“Do not assume that he who seeks to comfort you now, lives untroubled among the simple and quiet words that sometimes do you good. His life may also have much sadness and difficulty that remains far beyond yours. Were it otherwise, he would never have been able to find these words.” – Rainer Maria Rilke
Are you able to ask for help?
Do you have a support system – someone to talk to?
Are you aware of your stress levels and do you manage them adequately?
Many of us in the caring industry as well as individuals who care for a family member or friend struggling with mental health will have answered ‘no’ to at least one of the above questions and it is probably for this reason that caregivers are at high risk for compassion fatigue and burnout. One of the main reasons for this is that we are most likely innate rescuers. We spend our lives throwing out lifelines, helping, healing and making a difference but often ignore the impact that all of this has on our own lives. Enter burnout.
LifeLine Western Cape’s counselling line receives many calls from caregivers speaking of their feeling of loneliness in caring for someone else but also their feeling of guilt. Guilt triggered by their longing for some alone time or need to focus on themselves instead of the person they are caring for – it’s a sense of being selfish that is so often seen in a negative light by carers and others. However, what happens if we replace the word ‘selfish’ with the term ‘self care’ and we ask “what about you?” or “where are you in all of this?”
Often the term “carer” has a romantic connotation. We are seen as experts, saviours, or people who have all the answers. While these perceptions feed our egos, they are not true – simply, we are wounded healers. But lovers who have no boundaries or the ability to detach and care for themselves will be swallowed up and drown in a sea of hurt that is not theirs. The effective caregiver needs to be self-aware and conscious. We need regular downtime and to have ways of managing our stress – we need to learn how to receive. Someone once said: “We give out what we yearn for the most.”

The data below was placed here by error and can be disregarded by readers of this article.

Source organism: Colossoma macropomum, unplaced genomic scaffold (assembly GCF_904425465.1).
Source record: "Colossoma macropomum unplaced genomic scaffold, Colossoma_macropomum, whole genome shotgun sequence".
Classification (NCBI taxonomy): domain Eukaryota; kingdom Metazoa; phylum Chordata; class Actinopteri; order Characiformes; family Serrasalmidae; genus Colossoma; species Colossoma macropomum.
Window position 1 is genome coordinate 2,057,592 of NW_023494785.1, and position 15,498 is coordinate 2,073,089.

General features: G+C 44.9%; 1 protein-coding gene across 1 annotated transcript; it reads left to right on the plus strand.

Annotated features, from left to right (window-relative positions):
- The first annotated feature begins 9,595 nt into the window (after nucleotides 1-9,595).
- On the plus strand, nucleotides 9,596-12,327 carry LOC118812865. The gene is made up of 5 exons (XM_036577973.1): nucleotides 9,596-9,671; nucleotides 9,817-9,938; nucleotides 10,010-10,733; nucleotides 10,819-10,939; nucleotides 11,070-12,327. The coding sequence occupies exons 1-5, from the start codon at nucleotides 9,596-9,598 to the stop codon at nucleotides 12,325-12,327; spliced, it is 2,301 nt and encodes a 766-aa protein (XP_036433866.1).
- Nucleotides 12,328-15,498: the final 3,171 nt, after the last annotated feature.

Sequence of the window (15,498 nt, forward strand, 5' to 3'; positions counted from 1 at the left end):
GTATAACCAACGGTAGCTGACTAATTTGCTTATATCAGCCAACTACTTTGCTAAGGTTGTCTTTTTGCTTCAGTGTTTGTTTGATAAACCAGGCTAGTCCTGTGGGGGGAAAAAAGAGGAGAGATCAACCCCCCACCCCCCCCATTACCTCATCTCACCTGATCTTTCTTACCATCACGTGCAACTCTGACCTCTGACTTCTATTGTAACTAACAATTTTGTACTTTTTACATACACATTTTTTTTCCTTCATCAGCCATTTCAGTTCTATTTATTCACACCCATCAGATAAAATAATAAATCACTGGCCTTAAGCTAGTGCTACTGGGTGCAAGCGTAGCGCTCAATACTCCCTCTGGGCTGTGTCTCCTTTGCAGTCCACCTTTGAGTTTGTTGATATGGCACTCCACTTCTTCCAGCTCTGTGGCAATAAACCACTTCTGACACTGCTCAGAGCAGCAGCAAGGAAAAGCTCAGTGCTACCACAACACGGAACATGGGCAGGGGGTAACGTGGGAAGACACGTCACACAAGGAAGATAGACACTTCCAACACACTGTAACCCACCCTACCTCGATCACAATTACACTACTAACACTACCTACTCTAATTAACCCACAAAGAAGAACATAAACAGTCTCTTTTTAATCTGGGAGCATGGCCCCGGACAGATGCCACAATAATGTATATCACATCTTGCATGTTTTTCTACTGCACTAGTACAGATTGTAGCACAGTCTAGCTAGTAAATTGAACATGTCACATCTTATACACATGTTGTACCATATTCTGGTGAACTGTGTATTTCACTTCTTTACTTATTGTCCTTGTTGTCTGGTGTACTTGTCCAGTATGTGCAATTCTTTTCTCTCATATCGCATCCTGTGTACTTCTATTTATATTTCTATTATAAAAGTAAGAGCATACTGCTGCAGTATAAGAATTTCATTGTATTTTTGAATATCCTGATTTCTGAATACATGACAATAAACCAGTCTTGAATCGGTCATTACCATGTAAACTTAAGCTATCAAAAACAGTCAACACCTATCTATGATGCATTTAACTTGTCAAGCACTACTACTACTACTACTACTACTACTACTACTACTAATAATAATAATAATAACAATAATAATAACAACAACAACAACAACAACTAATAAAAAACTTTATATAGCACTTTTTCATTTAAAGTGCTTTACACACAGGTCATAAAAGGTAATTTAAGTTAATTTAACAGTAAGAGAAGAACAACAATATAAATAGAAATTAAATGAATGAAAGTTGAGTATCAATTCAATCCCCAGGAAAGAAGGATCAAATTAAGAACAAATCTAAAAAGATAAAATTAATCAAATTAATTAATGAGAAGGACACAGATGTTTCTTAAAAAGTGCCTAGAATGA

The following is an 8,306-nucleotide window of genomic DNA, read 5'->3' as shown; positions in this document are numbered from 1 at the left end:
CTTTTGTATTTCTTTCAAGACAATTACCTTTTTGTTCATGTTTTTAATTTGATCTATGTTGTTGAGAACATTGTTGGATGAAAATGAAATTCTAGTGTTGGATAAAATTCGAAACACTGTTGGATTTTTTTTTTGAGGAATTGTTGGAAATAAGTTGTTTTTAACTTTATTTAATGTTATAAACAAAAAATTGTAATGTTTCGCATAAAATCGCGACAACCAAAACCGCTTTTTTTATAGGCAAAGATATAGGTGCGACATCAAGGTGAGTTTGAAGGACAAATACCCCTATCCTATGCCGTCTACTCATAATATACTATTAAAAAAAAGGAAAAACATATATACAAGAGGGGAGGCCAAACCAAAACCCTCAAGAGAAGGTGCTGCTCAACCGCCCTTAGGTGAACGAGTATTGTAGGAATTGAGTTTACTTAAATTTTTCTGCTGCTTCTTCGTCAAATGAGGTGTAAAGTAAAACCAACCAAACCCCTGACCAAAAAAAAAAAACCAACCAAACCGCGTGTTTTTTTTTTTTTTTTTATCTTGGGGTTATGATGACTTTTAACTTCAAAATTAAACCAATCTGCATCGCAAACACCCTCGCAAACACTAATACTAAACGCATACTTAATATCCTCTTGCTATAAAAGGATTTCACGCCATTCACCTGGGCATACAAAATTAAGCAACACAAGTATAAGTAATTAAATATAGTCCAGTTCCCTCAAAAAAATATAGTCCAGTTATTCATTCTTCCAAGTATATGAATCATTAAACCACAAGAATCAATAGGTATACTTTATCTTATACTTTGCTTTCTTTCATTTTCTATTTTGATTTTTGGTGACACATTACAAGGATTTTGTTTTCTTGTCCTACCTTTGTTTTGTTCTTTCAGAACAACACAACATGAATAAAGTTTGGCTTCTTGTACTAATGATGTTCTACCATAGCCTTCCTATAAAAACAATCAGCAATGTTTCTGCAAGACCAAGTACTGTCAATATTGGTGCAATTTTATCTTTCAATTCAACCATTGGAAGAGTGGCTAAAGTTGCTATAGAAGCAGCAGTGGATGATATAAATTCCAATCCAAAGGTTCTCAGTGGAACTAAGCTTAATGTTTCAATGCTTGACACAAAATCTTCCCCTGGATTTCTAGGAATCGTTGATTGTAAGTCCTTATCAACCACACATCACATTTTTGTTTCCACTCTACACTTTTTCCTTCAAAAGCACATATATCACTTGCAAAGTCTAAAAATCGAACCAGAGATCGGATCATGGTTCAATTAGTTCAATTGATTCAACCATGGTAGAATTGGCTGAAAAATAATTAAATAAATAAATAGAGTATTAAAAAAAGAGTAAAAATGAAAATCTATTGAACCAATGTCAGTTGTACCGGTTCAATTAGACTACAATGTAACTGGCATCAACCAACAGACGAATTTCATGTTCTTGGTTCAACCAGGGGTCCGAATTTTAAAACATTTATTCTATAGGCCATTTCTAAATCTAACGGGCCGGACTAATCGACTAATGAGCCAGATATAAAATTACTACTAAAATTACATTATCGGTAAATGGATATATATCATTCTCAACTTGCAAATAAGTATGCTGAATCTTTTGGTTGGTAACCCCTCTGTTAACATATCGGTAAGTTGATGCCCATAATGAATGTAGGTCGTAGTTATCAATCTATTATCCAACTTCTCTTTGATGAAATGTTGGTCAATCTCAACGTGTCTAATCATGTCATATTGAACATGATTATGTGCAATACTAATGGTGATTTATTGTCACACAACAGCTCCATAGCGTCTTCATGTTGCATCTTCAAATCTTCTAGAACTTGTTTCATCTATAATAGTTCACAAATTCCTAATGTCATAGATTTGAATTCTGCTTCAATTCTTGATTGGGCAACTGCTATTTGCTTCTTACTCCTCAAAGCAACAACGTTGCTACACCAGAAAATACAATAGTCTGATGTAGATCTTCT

People react to stress differently, which means that there is no one recipe for self care – it varies from person to person. It is important for caregivers to be aware of and recognise their own warning signs of potential burnout and overload.
Carers come in many forms and it is a taxing vocation. To be effective carers, it is vital that we learn to care for ourselves – to know our own individual needs and have the ability to nurture ourselves be it walking, talking or dancing. Find a support-group, a counsellor or talk to a friend. Make regular compulsory time to enjoy life and for “getting away from it all” to relax.
The people we care for are often our mirrors, affording us self discovery and growth in our own lives – we need to be able to recognise this. To make a difference in someone’s life is the greatest gift of all – we need to be able to be proud of ourselves when this happens!